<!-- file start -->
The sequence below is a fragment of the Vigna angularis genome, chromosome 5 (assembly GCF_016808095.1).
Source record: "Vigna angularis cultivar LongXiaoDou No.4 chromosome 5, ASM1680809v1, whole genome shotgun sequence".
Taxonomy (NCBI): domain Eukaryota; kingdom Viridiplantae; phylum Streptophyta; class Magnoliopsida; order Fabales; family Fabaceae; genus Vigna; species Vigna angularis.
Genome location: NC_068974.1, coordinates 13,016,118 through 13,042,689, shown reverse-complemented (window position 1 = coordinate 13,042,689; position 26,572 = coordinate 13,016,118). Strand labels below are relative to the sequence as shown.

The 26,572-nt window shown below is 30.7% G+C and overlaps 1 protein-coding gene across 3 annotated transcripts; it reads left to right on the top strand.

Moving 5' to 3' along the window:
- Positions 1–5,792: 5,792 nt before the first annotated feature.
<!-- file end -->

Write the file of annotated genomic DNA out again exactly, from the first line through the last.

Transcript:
The sequence below is a fragment of the Vigna angularis genome, chromosome 5 (assembly GCF_016808095.1).
Source record: "Vigna angularis cultivar LongXiaoDou No.4 chromosome 5, ASM1680809v1, whole genome shotgun sequence".
Taxonomy (NCBI): domain Eukaryota; kingdom Viridiplantae; phylum Streptophyta; class Magnoliopsida; order Fabales; family Fabaceae; genus Vigna; species Vigna angularis.
Genome location: NC_068974.1, coordinates 13,016,118 through 13,042,689, shown reverse-complemented (window position 1 = coordinate 13,042,689; position 26,572 = coordinate 13,016,118). Strand labels below are relative to the sequence as shown.

The 26,572-nt window shown below is 30.7% G+C and overlaps 1 protein-coding gene across 3 annotated transcripts; it reads left to right on the top strand.

Moving 5' to 3' along the window:
- Positions 1–5,792: 5,792 nt before the first annotated feature.